They wore electroencephalography (EEG) caps with electrodes, which picked up different patterns in their brainwaves depending on where they focused their attention. The computer merged brain signals representing their chosen direction in real time, to produce control commands for steering the spacecraft.
Essex professor Riccardo Poli says the experiment required intense thought. The path was more accurate with two players because if one had a brief lapse in concentration the other would compensate.
Combining signals also helped to reduce the random “noise” that hinders EEG signals, such as heartbeat, swallowing and muscle activity. “When you average signals from two people’s brains, the noise cancels out a bit,” says Poli.
The Essex team believes BCI research could also help, for example, a committee to make a decision based on the real majority view, rather than following the most outspoken – or bullying – individuals.
The chips are down, up, left and right
Scientists at the University of Cambridge have made the world’s first microchip that allows information to travel in three dimensions, using “spintronics” (or spin electronics), writes Ling Ge. The spintronic chip exploits the electron’s tiny magnetic moment or “spin”, unlike traditional chips that use its electric charge. Conventional microchips can only pass digital information across a single plane – left to right and front to back. However, the Cambridge researchers have succeeded in moving data up and down as well.
“Today’s chips are like bungalows – everything happens on the same floor. We’ve created the stairways, allowing information to pass between floors,” says Reinoud Lavrijsen, an author of the study, which appears in the journal Nature.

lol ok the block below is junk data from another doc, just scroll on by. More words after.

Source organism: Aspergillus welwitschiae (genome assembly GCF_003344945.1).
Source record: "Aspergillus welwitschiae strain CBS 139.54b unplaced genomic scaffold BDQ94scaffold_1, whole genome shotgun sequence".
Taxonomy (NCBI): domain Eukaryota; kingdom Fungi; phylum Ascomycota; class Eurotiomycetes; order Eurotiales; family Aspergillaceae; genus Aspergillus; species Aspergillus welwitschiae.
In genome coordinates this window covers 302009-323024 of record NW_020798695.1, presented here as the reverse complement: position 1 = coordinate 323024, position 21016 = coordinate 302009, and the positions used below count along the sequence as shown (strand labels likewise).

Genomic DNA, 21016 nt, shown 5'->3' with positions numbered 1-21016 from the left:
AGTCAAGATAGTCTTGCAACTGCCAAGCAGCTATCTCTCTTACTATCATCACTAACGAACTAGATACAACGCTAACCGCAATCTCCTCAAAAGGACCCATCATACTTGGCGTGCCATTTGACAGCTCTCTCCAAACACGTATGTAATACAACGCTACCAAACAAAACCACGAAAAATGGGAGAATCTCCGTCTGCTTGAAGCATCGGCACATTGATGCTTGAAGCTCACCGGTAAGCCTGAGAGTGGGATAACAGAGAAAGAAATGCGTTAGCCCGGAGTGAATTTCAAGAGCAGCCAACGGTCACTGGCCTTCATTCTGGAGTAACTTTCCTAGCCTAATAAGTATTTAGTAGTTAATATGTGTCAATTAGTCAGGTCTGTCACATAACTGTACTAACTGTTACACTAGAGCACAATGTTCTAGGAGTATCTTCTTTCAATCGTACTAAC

The research could be excellent news for the electronics industry, making it possible to store more data on chips by allowing information to be spread across several layers, rather than compacted into one.
Using current chip architecture, Moore’s Law – the 1965 prediction by Intel co-founder Gordon Moore that the electronics industry could double the number of transistors on a chip every two years – will eventually reach the limit of miniaturisation at atomic levels.
Spintronics could extend the life of Moore’s law. Spintronic chips are increasingly being used in computers, and they will become the standard memory chip and the basis for super-high density hard drives within the next few years, according to the researchers.
To fabricate the microchip, the team uses an experimental technique called sputtering, a process in which atoms are ejected from a solid target by bombarding it with energetic particles. This produces a sandwich of cobalt, platinum and ruthenium atoms on a silicon chip. The cobalt and platinum atoms store digital information in a similar way to a hard drive. The ruthenium atoms act as messengers, communicating the information between neighbouring layers of cobalt and platinum.
“Each step on our spintronic staircase is only a few atoms high. I find it amazing that by using nanotechnology not only can we build structures with such precision in the lab, but also, using advanced laser instruments, we can actually see the data climbing this nano-staircase step by step,” says Russell Cowburn, who led the project.
“This is a great example of the power of advanced materials science … This is the 21st-century way of building things – harnessing the basic power of elements and materials to give built-in functionality.”